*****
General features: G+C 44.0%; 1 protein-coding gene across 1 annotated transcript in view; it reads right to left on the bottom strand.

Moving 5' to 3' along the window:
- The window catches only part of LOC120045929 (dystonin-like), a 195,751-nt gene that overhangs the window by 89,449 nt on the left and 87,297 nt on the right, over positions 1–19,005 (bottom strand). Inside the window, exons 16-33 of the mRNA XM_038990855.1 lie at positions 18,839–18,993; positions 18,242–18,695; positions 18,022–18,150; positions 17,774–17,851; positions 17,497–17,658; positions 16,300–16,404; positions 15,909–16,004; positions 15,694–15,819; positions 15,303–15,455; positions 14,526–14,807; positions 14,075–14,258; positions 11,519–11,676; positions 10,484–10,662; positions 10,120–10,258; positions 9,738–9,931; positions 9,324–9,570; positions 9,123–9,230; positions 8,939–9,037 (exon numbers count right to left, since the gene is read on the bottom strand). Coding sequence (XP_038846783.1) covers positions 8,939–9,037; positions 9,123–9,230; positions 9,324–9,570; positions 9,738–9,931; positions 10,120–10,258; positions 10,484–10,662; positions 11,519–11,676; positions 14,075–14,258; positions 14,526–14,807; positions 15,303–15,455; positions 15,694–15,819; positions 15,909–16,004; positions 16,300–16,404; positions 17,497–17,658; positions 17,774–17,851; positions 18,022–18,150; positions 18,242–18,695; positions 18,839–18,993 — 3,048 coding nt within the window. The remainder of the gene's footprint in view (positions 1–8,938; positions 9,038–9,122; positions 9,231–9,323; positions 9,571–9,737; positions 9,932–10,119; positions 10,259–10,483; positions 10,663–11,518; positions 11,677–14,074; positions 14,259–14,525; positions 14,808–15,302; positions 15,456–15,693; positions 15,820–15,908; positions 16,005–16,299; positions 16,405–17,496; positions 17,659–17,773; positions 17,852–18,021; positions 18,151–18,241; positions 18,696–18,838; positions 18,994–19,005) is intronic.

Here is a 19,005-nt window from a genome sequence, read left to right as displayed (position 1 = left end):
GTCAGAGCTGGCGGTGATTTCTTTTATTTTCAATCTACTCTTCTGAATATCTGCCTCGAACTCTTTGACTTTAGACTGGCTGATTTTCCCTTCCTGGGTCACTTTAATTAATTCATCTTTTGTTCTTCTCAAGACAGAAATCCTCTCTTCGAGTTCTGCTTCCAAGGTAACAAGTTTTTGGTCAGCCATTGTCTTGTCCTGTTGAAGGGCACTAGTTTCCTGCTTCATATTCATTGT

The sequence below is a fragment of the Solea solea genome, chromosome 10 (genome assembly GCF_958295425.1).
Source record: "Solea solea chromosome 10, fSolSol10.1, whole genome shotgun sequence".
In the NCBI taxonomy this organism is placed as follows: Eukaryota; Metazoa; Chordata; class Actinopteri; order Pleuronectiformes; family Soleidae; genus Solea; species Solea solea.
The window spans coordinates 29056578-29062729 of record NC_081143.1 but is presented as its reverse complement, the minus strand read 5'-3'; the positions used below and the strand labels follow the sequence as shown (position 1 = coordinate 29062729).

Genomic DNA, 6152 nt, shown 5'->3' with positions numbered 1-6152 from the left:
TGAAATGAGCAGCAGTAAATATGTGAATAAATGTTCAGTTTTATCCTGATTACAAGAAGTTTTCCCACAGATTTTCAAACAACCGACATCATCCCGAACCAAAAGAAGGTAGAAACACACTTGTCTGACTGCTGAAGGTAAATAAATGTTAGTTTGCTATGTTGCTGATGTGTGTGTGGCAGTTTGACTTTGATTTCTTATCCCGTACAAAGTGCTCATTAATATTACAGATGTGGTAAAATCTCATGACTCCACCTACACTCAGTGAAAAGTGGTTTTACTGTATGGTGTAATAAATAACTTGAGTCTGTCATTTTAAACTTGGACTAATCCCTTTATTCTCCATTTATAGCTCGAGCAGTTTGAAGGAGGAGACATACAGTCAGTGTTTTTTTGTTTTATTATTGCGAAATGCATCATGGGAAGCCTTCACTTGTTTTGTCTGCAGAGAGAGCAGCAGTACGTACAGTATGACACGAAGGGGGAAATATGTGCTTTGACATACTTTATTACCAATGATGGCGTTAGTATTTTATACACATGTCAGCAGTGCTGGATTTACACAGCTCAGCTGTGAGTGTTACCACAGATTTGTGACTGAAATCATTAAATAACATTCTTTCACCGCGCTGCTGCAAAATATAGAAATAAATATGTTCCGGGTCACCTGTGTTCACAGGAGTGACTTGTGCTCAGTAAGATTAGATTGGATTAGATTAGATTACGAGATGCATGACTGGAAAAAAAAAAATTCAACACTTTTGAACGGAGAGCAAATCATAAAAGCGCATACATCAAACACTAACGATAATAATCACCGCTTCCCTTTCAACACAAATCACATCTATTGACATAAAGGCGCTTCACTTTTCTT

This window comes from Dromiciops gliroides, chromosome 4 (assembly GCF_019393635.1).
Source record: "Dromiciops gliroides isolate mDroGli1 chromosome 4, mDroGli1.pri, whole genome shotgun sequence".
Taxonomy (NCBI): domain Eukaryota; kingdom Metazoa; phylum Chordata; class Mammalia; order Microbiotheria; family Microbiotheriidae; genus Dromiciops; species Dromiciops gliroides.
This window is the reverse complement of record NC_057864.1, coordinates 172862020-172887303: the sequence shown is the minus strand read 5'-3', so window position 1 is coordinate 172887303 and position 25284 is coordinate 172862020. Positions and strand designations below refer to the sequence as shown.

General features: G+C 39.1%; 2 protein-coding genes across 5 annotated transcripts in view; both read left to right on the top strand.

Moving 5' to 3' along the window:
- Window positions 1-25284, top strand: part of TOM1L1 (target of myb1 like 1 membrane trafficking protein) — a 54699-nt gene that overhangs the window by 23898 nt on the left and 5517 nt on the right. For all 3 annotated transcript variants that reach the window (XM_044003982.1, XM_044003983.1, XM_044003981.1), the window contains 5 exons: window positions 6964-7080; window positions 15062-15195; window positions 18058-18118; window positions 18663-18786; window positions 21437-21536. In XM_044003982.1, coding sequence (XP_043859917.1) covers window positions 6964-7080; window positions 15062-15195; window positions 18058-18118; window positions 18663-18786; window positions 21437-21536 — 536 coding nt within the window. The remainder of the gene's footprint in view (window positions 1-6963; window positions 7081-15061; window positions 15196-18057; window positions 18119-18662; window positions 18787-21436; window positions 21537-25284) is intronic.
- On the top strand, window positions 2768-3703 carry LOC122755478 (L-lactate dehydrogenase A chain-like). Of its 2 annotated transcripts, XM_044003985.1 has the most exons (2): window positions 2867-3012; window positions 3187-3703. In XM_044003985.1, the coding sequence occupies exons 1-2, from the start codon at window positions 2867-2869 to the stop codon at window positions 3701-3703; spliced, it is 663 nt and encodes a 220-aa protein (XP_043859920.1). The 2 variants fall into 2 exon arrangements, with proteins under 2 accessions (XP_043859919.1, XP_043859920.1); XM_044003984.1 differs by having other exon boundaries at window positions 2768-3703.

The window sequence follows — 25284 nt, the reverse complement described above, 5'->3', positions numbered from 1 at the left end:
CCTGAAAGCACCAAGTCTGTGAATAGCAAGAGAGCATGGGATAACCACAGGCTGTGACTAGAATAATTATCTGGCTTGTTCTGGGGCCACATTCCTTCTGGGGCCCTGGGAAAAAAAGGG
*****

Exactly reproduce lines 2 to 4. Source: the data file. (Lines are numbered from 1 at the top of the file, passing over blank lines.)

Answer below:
Moving 5' to 3' along the window:
- The window catches only part of LOC120045929 (dystonin-like), a 195,751-nt gene that overhangs the window by 89,449 nt on the left and 87,297 nt on the right, over positions 1–19,005 (bottom strand). Inside the window, exons 16-33 of the mRNA XM_038990855.1 lie at positions 18,839–18,993; positions 18,242–18,695; positions 18,022–18,150; positions 17,774–17,851; positions 17,497–17,658; positions 16,300–16,404; positions 15,909–16,004; positions 15,694–15,819; positions 15,303–15,455; positions 14,526–14,807; positions 14,075–14,258; positions 11,519–11,676; positions 10,484–10,662; positions 10,120–10,258; positions 9,738–9,931; positions 9,324–9,570; positions 9,123–9,230; positions 8,939–9,037 (exon numbers count right to left, since the gene is read on the bottom strand). Coding sequence (XP_038846783.1) covers positions 8,939–9,037; positions 9,123–9,230; positions 9,324–9,570; positions 9,738–9,931; positions 10,120–10,258; positions 10,484–10,662; positions 11,519–11,676; positions 14,075–14,258; positions 14,526–14,807; positions 15,303–15,455; positions 15,694–15,819; positions 15,909–16,004; positions 16,300–16,404; positions 17,497–17,658; positions 17,774–17,851; positions 18,022–18,150; positions 18,242–18,695; positions 18,839–18,993 — 3,048 coding nt within the window. The remainder of the gene's footprint in view (positions 1–8,938; positions 9,038–9,122; positions 9,231–9,323; positions 9,571–9,737; positions 9,932–10,119; positions 10,259–10,483; positions 10,663–11,518; positions 11,677–14,074; positions 14,259–14,525; positions 14,808–15,302; positions 15,456–15,693; positions 15,820–15,908; positions 16,005–16,299; positions 16,405–17,496; positions 17,659–17,773; positions 17,852–18,021; positions 18,151–18,241; positions 18,696–18,838; positions 18,994–19,005) is intronic.

Here is a 19,005-nt window from a genome sequence, read left to right as displayed (position 1 = left end):